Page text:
Behold, the Japanese Bakery

When you think of Japanese food, sushi and ramen are probably the first things that come to mind. However, there’s a wonderful world of Japanese baked goods just waiting to be discovered!

Bakeries are an example of the influence the west has had on Japan. The word for bread, pan, comes from Portugese, because bread wasn’t a big deal before traders and missionaries arrived. Japan is still more reliant on rice than wheat, but pastries are popular, and some of these distictives snacks are known around the world!

Probably the most wide-spread Japanese breads are the melon bread, an-pan, and chocolate coronet. You’re guarenteed to find at least one of these in every bakery you enter in Japan. And, for many people in other countries, they’re recognizable from anime and video games.

To begin with, melon bread is probably the most common Japanese pastry. It’s round, fluffy on the inside, and crispy on top, with recognizable criss-crossing lines. This is where to melon part of the name comes in—there’s no fruit flavor in a standard melon bread. There are fancier versions, of course, but it’s a pretty basic bread, and a safe place to start snacking.

Melonpan
A basket of melon bread

An-pan is an introduction to a common component of Japanese food, bread and other wise: an, or red bean paste. This mildly sweet and starchy paste fills a round bun to make an-pan, and can also be found on toast, mochi, and more. Think re-fried beans, but sweet instead of savory! If you like an, you’ll like a good deal of Japanese pastries, esepcially an-pan.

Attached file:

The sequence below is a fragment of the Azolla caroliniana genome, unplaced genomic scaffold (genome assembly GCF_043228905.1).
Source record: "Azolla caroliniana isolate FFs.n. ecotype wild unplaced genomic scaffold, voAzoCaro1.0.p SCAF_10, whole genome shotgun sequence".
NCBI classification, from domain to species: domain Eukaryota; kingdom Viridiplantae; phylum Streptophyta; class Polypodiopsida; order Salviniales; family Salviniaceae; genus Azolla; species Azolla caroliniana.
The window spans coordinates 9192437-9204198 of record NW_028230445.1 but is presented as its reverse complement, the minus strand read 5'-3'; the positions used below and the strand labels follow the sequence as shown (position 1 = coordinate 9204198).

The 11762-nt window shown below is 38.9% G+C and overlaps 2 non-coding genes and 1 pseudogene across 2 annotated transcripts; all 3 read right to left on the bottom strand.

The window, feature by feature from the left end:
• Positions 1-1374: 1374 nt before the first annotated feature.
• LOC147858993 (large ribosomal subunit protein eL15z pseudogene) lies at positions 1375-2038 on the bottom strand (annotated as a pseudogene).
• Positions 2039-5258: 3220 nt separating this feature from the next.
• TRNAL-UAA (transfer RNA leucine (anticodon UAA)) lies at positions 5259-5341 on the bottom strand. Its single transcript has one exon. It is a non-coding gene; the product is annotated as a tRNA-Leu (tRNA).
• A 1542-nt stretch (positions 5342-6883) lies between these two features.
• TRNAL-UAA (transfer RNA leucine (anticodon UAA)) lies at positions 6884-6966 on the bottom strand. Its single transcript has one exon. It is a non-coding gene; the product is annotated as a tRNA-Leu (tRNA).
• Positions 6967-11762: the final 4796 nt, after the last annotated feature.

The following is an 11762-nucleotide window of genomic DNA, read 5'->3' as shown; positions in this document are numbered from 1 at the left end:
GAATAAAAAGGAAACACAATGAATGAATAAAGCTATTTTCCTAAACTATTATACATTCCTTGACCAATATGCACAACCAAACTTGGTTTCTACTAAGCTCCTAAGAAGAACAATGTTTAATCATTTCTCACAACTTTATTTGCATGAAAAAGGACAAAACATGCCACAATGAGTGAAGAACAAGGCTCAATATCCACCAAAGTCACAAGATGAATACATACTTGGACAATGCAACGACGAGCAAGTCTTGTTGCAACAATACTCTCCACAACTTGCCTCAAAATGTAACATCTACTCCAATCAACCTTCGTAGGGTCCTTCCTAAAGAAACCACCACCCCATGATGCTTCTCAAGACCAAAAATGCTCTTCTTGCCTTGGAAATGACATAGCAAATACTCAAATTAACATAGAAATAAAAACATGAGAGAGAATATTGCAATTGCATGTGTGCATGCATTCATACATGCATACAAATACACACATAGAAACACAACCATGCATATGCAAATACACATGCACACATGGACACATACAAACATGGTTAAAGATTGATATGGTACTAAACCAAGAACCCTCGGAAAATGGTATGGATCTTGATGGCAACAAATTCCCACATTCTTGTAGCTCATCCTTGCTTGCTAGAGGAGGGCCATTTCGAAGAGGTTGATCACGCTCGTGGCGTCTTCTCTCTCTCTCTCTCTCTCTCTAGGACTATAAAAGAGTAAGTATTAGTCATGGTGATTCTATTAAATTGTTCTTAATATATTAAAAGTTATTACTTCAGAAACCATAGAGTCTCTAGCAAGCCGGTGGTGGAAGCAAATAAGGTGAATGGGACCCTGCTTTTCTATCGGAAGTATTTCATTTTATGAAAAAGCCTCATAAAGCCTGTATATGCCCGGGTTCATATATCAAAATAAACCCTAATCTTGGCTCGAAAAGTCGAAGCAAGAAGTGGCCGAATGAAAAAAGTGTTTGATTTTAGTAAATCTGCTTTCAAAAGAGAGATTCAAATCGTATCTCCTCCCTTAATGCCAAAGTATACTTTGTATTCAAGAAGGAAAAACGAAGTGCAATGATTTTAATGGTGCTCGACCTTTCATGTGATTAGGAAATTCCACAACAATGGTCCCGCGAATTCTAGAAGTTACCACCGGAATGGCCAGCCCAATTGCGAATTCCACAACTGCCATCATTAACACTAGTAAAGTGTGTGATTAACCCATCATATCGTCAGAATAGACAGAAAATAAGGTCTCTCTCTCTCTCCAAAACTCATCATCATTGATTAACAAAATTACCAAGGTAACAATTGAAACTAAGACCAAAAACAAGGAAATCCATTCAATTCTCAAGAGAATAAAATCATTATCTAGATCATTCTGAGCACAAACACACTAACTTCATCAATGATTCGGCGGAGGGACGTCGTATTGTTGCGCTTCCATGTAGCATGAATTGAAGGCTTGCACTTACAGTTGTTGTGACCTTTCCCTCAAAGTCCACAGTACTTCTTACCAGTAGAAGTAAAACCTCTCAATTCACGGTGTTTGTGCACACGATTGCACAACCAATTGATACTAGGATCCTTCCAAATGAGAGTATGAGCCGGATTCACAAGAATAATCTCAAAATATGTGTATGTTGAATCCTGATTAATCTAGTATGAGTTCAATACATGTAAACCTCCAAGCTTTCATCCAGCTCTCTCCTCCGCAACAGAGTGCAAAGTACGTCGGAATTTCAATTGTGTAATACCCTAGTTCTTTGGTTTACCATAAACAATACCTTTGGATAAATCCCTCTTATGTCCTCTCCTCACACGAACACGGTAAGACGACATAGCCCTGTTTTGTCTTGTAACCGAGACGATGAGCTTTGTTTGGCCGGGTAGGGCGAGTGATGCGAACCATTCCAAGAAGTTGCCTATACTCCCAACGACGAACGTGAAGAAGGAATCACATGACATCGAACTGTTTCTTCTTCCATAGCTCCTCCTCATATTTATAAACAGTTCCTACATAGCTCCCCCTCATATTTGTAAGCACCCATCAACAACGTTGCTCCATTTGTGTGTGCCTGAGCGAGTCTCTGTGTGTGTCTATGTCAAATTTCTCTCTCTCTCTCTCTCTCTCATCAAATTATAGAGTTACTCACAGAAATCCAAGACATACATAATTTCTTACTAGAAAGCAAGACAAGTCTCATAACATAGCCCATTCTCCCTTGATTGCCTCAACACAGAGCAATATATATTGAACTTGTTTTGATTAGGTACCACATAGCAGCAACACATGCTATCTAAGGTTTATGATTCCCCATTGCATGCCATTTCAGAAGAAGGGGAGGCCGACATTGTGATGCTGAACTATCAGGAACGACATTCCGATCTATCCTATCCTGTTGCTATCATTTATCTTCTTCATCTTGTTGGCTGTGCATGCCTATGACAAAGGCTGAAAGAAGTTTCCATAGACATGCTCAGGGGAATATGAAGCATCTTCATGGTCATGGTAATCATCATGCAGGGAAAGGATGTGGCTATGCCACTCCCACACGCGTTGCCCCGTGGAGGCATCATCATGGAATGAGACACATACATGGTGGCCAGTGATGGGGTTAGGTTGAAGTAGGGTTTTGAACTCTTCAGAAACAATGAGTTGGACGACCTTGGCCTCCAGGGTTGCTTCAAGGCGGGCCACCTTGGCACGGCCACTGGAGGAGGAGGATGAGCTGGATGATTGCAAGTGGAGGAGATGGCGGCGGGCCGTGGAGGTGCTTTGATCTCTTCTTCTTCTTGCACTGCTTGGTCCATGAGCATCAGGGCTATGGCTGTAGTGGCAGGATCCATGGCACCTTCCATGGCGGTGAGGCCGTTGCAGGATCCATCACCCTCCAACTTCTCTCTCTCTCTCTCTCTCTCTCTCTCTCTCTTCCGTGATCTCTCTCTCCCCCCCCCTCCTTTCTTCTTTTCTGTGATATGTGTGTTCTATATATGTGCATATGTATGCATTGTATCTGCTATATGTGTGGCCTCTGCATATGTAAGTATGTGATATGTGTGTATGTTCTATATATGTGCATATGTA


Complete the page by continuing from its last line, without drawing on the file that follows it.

anpan
Fresh, fluffy an-pan!

Finally, the chocolate coronet is a cornacopia-shaped bread, filled with chocolate (or sometimes vanilla) cream. It’s puffy and a little messy, if you eat it the wrong way, but always delicious! They’re maybe a little less common than the other two, but still pretty easy to find.

bread03
A chocolate cornet decorated for Christmas.

So, once you’re in Japan, where can you go to get your hands on some Japanese bread? It’s easier than you might think. Bakeries are common, especially around train stations, and JCMU is right next door to a fairly fancy place called Club Harie. Also, if you can’t find a full bakery, every convinience store has a section for bread and pastries. They may be less fresh, but they’re often just as tasty!

At a conviniece store, you just grab the packages and check out, but there’s a bit of a process at a real bakery. First, you need to grab a tray and a pair of tongs. Then, you can wander around, trying to follow to flow of movement, until you’ve picked up everything you want. It’s important not to use your bare hands, as it’s all self-serve; and important to use a tray, even if you’re only getting one thing, and even if it’s already in a bag. Once your tray is loaded, proceed to the register, where they will take your tray and tongs and bag everything up for you. Often you’ll have the option of eating at the bakery, so they’ll put your purchase on a plate, and you can even ask to get it heated up. Many bakeries sell coffee and tea, too!

Trying new food is one of the best ways to experience a new country. Even western-style food is going to be different in Japan, so don’t pass up the oppertunity to try it. Enrich your time in Japan with a trip to the bakery!

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